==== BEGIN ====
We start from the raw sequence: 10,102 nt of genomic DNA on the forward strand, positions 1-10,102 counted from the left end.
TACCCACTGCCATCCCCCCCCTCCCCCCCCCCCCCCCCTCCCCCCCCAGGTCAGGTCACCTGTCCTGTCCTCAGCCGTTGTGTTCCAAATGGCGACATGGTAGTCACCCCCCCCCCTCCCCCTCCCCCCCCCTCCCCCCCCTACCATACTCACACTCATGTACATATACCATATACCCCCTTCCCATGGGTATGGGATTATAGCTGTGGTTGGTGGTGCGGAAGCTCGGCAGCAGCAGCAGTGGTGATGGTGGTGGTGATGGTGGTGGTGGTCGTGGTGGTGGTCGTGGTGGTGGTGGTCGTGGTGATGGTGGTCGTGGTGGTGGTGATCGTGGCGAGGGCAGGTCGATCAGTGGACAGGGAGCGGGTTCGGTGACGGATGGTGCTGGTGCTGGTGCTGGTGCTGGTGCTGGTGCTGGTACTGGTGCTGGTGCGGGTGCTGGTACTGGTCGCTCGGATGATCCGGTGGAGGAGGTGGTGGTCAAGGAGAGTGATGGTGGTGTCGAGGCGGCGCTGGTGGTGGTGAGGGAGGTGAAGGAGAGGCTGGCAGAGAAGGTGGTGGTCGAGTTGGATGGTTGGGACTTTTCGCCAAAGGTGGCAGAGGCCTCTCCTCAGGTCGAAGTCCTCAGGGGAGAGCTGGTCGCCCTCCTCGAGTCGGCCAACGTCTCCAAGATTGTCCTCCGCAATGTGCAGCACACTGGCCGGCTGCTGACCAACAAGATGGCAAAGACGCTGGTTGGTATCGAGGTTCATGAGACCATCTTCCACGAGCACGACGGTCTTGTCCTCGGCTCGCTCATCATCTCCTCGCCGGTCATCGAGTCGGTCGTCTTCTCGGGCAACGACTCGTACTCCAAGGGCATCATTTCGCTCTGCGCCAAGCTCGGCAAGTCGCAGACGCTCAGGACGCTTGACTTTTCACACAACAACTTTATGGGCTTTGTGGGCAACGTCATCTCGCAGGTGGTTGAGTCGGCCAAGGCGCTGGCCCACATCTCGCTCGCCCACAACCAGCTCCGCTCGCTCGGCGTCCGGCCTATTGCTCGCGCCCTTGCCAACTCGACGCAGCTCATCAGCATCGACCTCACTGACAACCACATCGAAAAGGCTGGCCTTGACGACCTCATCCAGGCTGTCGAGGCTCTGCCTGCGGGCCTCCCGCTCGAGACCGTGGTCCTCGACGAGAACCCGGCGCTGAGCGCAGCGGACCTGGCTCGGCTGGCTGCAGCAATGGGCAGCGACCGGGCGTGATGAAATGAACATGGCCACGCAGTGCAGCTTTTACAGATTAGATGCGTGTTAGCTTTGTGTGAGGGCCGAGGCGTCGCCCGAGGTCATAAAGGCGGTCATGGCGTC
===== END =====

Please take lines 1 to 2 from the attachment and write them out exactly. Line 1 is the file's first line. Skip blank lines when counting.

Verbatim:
We start from the raw sequence: 10,102 nt of genomic DNA on the forward strand, positions 1-10,102 counted from the left end.
TACCCACTGCCATCCCCCCCCTCCCCCCCCCCCCCCCCTCCCCCCCCAGGTCAGGTCACCTGTCCTGTCCTCAGCCGTTGTGTTCCAAATGGCGACATGGTAGTCACCCCCCCCCCTCCCCCTCCCCCCCCCTCCCCCCCCTACCATACTCACACTCATGTACATATACCATATACCCCCTTCCCATGGGTATGGGATTATAGCTGTGGTTGGTGGTGCGGAAGCTCGGCAGCAGCAGCAGTGGTGATGGTGGTGGTGATGGTGGTGGTGGTCGTGGTGGTGGTCGTGGTGGTGGTGGTCGTGGTGATGGTGGTCGTGGTGGTGGTGATCGTGGCGAGGGCAGGTCGATCAGTGGACAGGGAGCGGGTTCGGTGACGGATGGTGCTGGTGCTGGTGCTGGTGCTGGTGCTGGTGCTGGTACTGGTGCTGGTGCGGGTGCTGGTACTGGTCGCTCGGATGATCCGGTGGAGGAGGTGGTGGTCAAGGAGAGTGATGGTGGTGTCGAGGCGGCGCTGGTGGTGGTGAGGGAGGTGAAGGAGAGGCTGGCAGAGAAGGTGGTGGTCGAGTTGGATGGTTGGGACTTTTCGCCAAAGGTGGCAGAGGCCTCTCCTCAGGTCGAAGTCCTCAGGGGAGAGCTGGTCGCCCTCCTCGAGTCGGCCAACGTCTCCAAGATTGTCCTCCGCAATGTGCAGCACACTGGCCGGCTGCTGACCAACAAGATGGCAAAGACGCTGGTTGGTATCGAGGTTCATGAGACCATCTTCCACGAGCACGACGGTCTTGTCCTCGGCTCGCTCATCATCTCCTCGCCGGTCATCGAGTCGGTCGTCTTCTCGGGCAACGACTCGTACTCCAAGGGCATCATTTCGCTCTGCGCCAAGCTCGGCAAGTCGCAGACGCTCAGGACGCTTGACTTTTCACACAACAACTTTATGGGCTTTGTGGGCAACGTCATCTCGCAGGTGGTTGAGTCGGCCAAGGCGCTGGCCCACATCTCGCTCGCCCACAACCAGCTCCGCTCGCTCGGCGTCCGGCCTATTGCTCGCGCCCTTGCCAACTCGACGCAGCTCATCAGCATCGACCTCACTGACAACCACATCGAAAAGGCTGGCCTTGACGACCTCATCCAGGCTGTCGAGGCTCTGCCTGCGGGCCTCCCGCTCGAGACCGTGGTCCTCGACGAGAACCCGGCGCTGAGCGCAGCGGACCTGGCTCGGCTGGCTGCAGCAATGGGCAGCGACCGGGCGTGATGAAATGAACATGGCCACGCAGTGCAGCTTTTACAGATTAGATGCGTGTTAGCTTTGTGTGAGGGCCGAGGCGTCGCCCGAGGTCATAAAGGCGGTCATGGCGTC